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Thus, when Wilson Ramos emerged from the jungle barely 48 hours after he was taken, the government's account of his rescue failed to convince everyone. In one private conversation after another, well-known members of Venezuela's baseball community cast doubt on the official version of events. The story described federal agents going bravely into the wilderness to rescue Ramos in a hail of bullets that apparently hit no one. The skeptics considered this a play by the Chávez regime to remix the truth for its own benefit—to show the world that Venezuela wouldn't let the malandros snatch a baseball player and get away with it.
Well, something happened to bring Ramos home. The skeptics had their theories. And in a country where real life can imitate an overwrought spy novel, nothing was too strange to consider.
Here is Ramos's own account of the kidnapping.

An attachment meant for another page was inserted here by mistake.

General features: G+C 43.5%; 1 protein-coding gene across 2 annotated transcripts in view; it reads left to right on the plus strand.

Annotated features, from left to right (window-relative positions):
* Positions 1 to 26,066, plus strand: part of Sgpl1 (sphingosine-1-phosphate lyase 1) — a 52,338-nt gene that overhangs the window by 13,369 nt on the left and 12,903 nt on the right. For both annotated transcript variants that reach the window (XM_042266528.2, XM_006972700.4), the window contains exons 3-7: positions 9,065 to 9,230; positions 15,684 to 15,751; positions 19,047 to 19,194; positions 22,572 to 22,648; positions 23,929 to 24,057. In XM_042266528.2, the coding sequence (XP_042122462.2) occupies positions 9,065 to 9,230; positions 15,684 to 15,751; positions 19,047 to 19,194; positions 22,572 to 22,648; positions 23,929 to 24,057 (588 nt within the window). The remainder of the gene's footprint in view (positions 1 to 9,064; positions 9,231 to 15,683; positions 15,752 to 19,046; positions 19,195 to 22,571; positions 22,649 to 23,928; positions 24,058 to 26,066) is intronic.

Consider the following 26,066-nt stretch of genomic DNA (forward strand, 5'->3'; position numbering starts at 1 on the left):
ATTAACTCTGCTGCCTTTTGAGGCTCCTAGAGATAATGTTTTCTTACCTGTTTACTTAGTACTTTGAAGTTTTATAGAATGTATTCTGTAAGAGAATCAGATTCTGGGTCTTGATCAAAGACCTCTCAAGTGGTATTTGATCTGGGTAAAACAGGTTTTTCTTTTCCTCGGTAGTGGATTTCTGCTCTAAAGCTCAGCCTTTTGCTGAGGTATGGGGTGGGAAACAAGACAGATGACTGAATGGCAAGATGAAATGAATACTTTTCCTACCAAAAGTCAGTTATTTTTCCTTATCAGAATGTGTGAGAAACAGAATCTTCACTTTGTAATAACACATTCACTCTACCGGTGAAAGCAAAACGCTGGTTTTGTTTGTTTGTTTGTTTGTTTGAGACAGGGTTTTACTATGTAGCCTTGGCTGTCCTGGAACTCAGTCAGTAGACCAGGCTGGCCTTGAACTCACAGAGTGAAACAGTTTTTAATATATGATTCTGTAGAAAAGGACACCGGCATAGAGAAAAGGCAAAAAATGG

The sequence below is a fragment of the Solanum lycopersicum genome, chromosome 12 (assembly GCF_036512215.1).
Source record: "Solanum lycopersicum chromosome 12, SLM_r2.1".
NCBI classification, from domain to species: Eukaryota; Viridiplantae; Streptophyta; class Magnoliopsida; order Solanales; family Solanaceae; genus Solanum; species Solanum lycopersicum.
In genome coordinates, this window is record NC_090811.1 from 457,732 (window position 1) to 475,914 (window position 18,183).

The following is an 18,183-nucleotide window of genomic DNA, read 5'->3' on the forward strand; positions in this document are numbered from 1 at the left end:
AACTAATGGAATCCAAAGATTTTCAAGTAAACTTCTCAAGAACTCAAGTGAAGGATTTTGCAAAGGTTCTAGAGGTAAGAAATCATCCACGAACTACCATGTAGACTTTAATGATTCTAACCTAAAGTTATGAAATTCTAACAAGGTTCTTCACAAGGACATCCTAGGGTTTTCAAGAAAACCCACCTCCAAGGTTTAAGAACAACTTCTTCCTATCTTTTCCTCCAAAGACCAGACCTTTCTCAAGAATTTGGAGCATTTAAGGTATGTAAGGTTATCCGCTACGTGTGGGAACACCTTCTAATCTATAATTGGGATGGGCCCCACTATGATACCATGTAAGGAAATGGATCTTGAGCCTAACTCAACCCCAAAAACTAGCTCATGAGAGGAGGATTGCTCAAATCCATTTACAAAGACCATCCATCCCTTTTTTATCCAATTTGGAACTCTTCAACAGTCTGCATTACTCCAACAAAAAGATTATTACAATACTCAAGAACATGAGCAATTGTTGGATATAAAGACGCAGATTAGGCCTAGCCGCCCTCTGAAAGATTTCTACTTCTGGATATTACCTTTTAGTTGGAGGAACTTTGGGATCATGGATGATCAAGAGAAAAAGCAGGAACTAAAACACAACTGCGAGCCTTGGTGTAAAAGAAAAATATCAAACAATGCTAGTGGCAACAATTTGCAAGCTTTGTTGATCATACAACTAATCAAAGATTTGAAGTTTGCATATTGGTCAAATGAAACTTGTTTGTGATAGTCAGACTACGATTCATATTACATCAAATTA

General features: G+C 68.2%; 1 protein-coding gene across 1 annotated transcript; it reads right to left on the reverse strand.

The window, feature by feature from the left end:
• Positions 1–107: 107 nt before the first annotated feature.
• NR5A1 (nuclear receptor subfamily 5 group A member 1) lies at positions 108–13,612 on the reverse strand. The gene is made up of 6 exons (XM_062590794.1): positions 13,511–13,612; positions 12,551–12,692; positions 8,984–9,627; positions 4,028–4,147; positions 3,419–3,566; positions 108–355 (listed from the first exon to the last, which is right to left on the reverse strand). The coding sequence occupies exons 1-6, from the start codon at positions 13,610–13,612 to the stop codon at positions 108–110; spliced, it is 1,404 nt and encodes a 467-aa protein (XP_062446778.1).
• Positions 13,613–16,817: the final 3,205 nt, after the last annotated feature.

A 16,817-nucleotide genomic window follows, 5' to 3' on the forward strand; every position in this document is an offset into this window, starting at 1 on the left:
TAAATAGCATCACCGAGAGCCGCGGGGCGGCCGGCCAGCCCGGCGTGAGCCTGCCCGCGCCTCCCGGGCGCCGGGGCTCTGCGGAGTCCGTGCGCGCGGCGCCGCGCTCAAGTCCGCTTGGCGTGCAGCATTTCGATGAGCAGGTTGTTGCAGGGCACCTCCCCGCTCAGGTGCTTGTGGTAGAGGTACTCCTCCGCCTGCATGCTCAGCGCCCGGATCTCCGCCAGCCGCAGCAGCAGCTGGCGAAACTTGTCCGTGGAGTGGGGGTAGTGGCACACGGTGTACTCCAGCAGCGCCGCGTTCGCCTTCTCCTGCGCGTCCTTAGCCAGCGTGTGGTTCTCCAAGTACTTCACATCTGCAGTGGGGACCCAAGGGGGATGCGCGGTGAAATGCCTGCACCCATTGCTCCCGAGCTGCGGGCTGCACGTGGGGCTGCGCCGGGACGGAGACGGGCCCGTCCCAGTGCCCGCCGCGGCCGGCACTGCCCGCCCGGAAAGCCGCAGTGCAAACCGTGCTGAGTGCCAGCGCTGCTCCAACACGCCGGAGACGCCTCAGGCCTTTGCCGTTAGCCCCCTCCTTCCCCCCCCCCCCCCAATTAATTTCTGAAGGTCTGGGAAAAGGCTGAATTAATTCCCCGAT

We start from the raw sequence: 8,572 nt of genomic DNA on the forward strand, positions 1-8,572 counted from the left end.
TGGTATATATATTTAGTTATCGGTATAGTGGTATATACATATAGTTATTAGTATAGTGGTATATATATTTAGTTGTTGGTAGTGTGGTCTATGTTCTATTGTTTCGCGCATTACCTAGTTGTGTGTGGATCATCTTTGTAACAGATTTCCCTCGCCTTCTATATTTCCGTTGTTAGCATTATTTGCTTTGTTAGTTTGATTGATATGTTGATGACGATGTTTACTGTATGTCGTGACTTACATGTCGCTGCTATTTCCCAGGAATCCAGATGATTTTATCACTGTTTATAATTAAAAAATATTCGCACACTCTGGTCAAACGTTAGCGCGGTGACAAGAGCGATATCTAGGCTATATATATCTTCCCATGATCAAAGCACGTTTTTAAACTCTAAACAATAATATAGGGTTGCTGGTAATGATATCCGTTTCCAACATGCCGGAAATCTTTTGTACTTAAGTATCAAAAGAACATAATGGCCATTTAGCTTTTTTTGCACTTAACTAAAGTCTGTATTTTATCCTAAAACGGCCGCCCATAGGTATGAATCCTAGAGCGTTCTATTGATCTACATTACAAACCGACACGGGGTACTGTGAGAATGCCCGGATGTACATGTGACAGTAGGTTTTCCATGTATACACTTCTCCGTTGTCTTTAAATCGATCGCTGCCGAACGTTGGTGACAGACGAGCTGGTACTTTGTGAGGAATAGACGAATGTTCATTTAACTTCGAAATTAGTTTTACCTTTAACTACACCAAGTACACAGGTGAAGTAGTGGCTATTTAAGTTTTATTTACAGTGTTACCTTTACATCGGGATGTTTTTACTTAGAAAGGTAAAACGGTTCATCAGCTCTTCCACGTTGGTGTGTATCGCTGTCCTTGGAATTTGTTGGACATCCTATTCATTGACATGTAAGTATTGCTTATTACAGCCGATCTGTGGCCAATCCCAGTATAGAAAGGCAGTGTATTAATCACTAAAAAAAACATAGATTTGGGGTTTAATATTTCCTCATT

The gunmen threw him upside down into the Captiva and covered his face with his own black T-shirt. Although he couldn't see his brother and friends giving chase, he could hear his captors talking about it.
Those guys are going to get someone killed, one of them said, or something to that effect.
Finally the Captiva shook its pursuer, and everyone calmed down. Wilson could hear them talking in code. Along with his gold chain they had his cellphone, which they soon realized was a bad idea. Throw it out, one of them said. Throw it out.
Don't hurt me, Wilson said.
Relax, the kidnappers said, we're not going to hurt you—we're just going to negotiate for money.
They uncovered his face as they switched him to another SUV, but they tied his hands. They led him into the mountains, deep into the wilderness, and when they reached a mud hut they untied his hands. Three men had taken him; now four other men watched him. He thought about trying to get away—in fact, he had more than one chance to flee—but decided against it out of fear that the kidnappers would harm him if he tried. They still had guns, after all. The kidnappers kept offering him food, arepas with sardines, but he was too anxious to eat much. He lost 10 pounds in those two days and nights.
It was dark in the hut on the lonely mountain, and the bed was hard, and Ramos thought of his mother. He believed she was crying and praying, crying and praying, which of course she was. That's all she did while he was gone, other than sleep. She was calling out to God.